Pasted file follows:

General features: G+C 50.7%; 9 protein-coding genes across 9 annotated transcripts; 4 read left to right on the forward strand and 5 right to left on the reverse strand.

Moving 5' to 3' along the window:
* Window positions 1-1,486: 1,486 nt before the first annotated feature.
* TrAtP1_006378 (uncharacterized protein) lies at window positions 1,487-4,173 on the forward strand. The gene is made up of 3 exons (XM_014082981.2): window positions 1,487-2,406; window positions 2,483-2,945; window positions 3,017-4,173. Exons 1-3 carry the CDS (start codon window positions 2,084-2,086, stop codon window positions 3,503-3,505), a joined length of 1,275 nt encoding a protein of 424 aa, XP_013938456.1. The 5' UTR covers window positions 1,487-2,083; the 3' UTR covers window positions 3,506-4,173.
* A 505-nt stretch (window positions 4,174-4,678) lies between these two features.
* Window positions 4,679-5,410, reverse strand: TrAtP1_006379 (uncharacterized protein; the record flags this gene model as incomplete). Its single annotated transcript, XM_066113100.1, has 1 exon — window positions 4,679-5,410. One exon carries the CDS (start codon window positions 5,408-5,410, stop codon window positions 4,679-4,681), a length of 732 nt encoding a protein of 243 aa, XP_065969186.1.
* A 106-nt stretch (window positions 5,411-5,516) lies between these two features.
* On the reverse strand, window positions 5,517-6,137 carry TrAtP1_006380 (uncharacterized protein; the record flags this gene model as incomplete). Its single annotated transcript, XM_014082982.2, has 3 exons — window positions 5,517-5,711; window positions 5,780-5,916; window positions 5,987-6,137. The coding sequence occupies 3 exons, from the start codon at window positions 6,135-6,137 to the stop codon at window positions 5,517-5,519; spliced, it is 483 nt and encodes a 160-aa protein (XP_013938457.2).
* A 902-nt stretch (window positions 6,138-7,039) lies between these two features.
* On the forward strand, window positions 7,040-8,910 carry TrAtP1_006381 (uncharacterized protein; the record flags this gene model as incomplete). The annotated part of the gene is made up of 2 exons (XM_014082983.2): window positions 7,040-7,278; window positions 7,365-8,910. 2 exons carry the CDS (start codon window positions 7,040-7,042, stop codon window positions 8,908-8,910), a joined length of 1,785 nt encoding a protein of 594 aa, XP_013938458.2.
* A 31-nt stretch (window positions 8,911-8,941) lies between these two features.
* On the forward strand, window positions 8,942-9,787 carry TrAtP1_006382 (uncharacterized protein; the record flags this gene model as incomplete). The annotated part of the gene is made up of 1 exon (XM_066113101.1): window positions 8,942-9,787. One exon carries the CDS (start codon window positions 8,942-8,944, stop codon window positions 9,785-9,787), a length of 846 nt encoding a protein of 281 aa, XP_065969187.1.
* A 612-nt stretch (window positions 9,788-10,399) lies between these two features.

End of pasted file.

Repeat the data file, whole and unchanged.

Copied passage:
General features: G+C 50.7%; 9 protein-coding genes across 9 annotated transcripts; 4 read left to right on the forward strand and 5 right to left on the reverse strand.

Moving 5' to 3' along the window:
* Window positions 1-1,486: 1,486 nt before the first annotated feature.
* TrAtP1_006378 (uncharacterized protein) lies at window positions 1,487-4,173 on the forward strand. The gene is made up of 3 exons (XM_014082981.2): window positions 1,487-2,406; window positions 2,483-2,945; window positions 3,017-4,173. Exons 1-3 carry the CDS (start codon window positions 2,084-2,086, stop codon window positions 3,503-3,505), a joined length of 1,275 nt encoding a protein of 424 aa, XP_013938456.1. The 5' UTR covers window positions 1,487-2,083; the 3' UTR covers window positions 3,506-4,173.
* A 505-nt stretch (window positions 4,174-4,678) lies between these two features.
* Window positions 4,679-5,410, reverse strand: TrAtP1_006379 (uncharacterized protein; the record flags this gene model as incomplete). Its single annotated transcript, XM_066113100.1, has 1 exon — window positions 4,679-5,410. One exon carries the CDS (start codon window positions 5,408-5,410, stop codon window positions 4,679-4,681), a length of 732 nt encoding a protein of 243 aa, XP_065969186.1.
* A 106-nt stretch (window positions 5,411-5,516) lies between these two features.
* On the reverse strand, window positions 5,517-6,137 carry TrAtP1_006380 (uncharacterized protein; the record flags this gene model as incomplete). Its single annotated transcript, XM_014082982.2, has 3 exons — window positions 5,517-5,711; window positions 5,780-5,916; window positions 5,987-6,137. The coding sequence occupies 3 exons, from the start codon at window positions 6,135-6,137 to the stop codon at window positions 5,517-5,519; spliced, it is 483 nt and encodes a 160-aa protein (XP_013938457.2).
* A 902-nt stretch (window positions 6,138-7,039) lies between these two features.
* On the forward strand, window positions 7,040-8,910 carry TrAtP1_006381 (uncharacterized protein; the record flags this gene model as incomplete). The annotated part of the gene is made up of 2 exons (XM_014082983.2): window positions 7,040-7,278; window positions 7,365-8,910. 2 exons carry the CDS (start codon window positions 7,040-7,042, stop codon window positions 8,908-8,910), a joined length of 1,785 nt encoding a protein of 594 aa, XP_013938458.2.
* A 31-nt stretch (window positions 8,911-8,941) lies between these two features.
* On the forward strand, window positions 8,942-9,787 carry TrAtP1_006382 (uncharacterized protein; the record flags this gene model as incomplete). The annotated part of the gene is made up of 1 exon (XM_066113101.1): window positions 8,942-9,787. One exon carries the CDS (start codon window positions 8,942-8,944, stop codon window positions 9,785-9,787), a length of 846 nt encoding a protein of 281 aa, XP_065969187.1.
* A 612-nt stretch (window positions 9,788-10,399) lies between these two features.